THE HOTEL CONCERT 347
called. Somehow, Anne—who did not notice the rather guilty little start of surprise the white lace girl gave, and would not have understood the subtle compliment implied therein if she had—got on her feet, and moved dizzily out to the front. She was so pale that Diana and Jane, down in the audience, clasped each other's hands in nervous sympathy.
Anne was the victim of an overwhelming attack of stage fright. Often as she had recited in public, she had never before faced such an audience as this, and the sight of it paralyzed her energies completely. Everything was so strange, so brilliant, so bewildering—the rows of ladies in evening dress, the critical faces, the whole atmosphere of wealth and culture about her. Very different this from the plain benches at the Debating Club, filled with the homely, sympathetic faces of friends and neighbours. These people, she thought, would be merciless critics. Perhaps, like the white lace girl, they anticipated amusement from her "rustic" efforts. She felt hopelessly, helplessly ashamed and miserable. Her knees trembled, her heart fluttered, a horrible faintness came over her; not a word could she utter, and the next moment she would have fled from the platform despite the humiliation which, she felt, must ever after be her portion if she did so.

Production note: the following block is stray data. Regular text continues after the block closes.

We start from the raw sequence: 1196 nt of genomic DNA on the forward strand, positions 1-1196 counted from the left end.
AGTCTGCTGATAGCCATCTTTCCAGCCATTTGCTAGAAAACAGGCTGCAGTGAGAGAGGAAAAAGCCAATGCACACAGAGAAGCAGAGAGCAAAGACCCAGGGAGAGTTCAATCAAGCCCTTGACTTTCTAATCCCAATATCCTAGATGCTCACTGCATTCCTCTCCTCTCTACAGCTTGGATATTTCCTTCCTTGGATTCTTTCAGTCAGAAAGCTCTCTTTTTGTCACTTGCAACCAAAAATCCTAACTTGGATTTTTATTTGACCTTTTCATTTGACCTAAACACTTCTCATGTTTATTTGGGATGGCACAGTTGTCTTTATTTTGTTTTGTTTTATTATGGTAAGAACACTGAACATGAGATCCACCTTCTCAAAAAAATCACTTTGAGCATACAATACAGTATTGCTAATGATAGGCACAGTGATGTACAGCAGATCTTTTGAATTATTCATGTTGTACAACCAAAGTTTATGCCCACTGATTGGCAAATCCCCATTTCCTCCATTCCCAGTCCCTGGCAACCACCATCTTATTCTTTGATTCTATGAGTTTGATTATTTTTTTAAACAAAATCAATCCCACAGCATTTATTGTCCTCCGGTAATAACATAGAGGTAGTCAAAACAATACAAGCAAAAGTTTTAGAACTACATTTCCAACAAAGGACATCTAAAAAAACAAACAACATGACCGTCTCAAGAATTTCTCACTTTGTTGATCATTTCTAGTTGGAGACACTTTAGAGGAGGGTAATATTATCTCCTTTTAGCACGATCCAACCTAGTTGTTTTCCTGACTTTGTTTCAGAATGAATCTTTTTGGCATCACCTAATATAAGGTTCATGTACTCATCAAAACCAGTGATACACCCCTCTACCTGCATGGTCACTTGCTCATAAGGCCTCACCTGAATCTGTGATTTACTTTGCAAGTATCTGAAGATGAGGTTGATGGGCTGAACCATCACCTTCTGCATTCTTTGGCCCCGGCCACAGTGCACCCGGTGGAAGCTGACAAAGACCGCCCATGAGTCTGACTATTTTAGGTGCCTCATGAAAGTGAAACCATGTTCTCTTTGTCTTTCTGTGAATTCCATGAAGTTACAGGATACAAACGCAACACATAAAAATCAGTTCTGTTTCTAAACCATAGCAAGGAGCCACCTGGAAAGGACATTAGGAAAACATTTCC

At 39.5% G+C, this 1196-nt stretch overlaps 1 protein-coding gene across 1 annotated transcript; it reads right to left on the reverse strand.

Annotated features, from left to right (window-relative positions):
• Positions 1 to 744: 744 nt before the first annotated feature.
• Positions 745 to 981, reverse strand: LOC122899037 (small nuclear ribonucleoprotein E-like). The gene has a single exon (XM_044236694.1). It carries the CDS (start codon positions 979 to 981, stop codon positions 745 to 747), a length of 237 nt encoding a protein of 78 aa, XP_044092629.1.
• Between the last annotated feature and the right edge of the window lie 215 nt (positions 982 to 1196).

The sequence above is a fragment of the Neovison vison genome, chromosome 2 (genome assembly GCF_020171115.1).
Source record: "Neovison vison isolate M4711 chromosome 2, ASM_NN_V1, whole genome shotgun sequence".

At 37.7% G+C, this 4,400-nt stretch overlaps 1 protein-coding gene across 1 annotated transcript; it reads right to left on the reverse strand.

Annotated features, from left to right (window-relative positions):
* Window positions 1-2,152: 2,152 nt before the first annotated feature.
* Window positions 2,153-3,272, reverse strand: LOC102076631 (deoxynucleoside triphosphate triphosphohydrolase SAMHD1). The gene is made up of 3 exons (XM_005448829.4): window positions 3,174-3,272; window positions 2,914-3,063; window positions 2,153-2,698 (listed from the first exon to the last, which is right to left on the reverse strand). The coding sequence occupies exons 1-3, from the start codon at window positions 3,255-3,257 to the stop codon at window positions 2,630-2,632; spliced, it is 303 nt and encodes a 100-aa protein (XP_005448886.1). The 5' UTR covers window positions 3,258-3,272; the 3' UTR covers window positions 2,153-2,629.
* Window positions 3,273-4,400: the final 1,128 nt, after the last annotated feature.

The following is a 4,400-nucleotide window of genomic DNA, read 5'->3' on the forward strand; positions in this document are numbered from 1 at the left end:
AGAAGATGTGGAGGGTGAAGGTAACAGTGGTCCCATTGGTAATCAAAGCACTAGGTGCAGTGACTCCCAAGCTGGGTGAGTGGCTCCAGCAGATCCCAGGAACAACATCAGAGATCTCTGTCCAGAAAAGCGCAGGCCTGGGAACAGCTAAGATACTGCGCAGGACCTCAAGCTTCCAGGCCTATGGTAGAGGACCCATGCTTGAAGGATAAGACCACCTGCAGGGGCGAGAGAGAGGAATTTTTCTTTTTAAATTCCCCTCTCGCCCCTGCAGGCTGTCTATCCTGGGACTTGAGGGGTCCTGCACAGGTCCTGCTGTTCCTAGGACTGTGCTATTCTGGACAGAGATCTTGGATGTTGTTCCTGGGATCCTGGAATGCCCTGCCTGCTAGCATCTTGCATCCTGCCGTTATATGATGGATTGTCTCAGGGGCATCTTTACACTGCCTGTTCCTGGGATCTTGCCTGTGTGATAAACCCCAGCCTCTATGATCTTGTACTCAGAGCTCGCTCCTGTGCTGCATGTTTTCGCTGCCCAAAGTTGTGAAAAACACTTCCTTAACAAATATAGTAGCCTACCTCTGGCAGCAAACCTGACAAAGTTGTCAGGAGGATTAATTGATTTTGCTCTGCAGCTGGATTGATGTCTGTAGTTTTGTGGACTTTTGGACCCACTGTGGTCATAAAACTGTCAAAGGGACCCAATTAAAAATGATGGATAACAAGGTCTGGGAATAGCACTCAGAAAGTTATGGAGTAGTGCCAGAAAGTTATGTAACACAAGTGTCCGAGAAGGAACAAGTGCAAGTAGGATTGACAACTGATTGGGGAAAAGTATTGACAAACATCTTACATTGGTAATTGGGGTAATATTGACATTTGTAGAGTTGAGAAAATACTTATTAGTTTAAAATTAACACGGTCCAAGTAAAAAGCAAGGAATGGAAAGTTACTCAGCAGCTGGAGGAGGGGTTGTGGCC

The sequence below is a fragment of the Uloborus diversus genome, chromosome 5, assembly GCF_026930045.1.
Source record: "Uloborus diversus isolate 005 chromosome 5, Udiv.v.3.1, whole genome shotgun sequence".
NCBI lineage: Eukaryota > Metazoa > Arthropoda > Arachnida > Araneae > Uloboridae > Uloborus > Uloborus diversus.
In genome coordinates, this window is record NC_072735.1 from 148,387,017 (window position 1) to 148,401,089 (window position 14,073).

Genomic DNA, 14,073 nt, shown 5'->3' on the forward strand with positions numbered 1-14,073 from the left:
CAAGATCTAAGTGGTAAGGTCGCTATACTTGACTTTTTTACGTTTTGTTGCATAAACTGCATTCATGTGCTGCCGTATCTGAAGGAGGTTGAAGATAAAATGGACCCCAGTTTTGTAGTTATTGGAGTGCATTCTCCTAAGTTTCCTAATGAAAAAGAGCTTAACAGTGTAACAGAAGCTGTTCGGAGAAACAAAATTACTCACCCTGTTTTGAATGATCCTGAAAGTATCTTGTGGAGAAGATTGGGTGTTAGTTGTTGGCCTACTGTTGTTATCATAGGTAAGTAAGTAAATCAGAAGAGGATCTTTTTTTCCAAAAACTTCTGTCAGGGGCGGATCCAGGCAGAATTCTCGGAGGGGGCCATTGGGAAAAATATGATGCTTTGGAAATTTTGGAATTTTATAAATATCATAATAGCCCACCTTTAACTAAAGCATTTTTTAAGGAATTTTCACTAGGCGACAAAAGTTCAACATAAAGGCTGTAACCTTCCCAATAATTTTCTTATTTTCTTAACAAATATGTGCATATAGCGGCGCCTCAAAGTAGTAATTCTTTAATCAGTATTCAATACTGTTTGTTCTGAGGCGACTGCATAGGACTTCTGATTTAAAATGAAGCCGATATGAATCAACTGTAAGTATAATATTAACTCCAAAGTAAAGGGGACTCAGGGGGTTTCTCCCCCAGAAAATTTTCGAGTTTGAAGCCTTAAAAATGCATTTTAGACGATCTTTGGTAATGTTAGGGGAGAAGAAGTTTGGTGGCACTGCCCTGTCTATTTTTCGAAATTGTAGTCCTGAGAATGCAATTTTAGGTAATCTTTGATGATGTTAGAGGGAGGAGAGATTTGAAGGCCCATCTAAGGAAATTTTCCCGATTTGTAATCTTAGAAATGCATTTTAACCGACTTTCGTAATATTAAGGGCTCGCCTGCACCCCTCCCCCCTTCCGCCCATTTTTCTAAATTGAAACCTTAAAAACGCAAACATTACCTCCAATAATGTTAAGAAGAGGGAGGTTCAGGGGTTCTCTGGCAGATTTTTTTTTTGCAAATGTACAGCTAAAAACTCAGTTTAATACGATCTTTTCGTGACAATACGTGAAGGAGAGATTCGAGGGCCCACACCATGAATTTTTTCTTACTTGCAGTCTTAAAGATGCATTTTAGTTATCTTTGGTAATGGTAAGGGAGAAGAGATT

But suddenly, as her dilated, frightened eyes gazed out over the audience, she saw Gilbert Blythe away at the back of the room, bending forward with a smile on his face—a smile which seemed to Anne at once triumphant and taunting. In reality it was nothing of the kind. Gilbert was merely